Federal Election Campaign Act
First implemented in 1971, the Federal Election Campaign Act (FECA) is a
US federal law that provides for the disclosure of financial
contributions to federal campaigns.
In 1974, amendments were made to the act
to toughen campaign laws after the Watergate scandal in 1972. The new
amendments established strict disclosure requirements for campaign
donations, set specific limits for those donations, instituted public
financing of presidential elections, and established the Federal
Election Commission (FEC) to govern the whole process.
Federal matching funds
Money supplied to campaign funds from public resources and administered
by the Federal Election Commission. Federal matching funds match
donations made by individual contributors dollar-for-dollar up to a
maximum of $250 per donation.
Candidates are not obliged to take
matching funds, but if they opt to do so they must restrict their
spending to a maximum of approximately $40m during the presidential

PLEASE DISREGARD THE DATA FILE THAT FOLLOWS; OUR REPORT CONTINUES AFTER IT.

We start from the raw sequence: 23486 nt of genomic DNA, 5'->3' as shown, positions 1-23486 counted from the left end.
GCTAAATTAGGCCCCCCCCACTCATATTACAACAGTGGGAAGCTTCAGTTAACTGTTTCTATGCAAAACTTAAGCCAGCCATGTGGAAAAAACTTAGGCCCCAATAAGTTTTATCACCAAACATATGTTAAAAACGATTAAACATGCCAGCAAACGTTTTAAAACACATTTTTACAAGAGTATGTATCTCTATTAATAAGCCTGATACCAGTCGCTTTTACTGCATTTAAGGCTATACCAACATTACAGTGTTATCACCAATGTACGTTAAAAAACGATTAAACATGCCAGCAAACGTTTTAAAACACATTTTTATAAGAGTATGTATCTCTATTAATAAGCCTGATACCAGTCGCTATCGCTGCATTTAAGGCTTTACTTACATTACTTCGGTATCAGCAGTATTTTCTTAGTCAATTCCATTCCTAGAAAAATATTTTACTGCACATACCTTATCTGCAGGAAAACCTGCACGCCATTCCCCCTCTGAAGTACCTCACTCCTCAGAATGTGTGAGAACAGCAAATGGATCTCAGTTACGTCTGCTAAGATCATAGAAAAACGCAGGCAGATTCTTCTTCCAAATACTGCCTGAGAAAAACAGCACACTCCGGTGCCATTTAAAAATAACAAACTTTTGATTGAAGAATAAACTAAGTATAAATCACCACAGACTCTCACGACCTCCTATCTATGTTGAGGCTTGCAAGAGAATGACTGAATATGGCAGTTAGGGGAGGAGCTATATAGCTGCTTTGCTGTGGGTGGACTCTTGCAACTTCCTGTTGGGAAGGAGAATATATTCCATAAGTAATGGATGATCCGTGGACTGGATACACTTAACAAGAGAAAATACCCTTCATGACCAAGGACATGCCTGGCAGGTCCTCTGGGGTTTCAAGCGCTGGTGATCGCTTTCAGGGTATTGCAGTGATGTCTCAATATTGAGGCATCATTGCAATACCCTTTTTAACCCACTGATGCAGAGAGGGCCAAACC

Funding is paid out in three stages:
Matching funds for the primaries
A block grant for the conventions
A further block grant for the general
Those who decline matching funds are free
from any spending limits (although they are still bound by contribution
limits including a $2,000 limit from each individual).
To qualify for funds, candidates need to
show they are viable by raising at least $100,000 in individual
donations, including at least $5,000 from 20 different states.
Candidates who fail to receive at least
10% of the popular vote in two successive primary elections lose their
eligibility for continued payments, unless and until they receive at
least 20% of the vote in a later primary.
The two major parties - the Democrats and
Republicans - are automatically entitled to a public grant to pay for
the cost of conventions. Minor parties are also entitled to a smaller
subsidy in proportion to the vote they received. New parties are not
An imprecise term used most often to describe those involved in the
framing and adoption of the constitution at the Philadelphia Convention
The convention brought together 55
delegates from what were then the 13 states.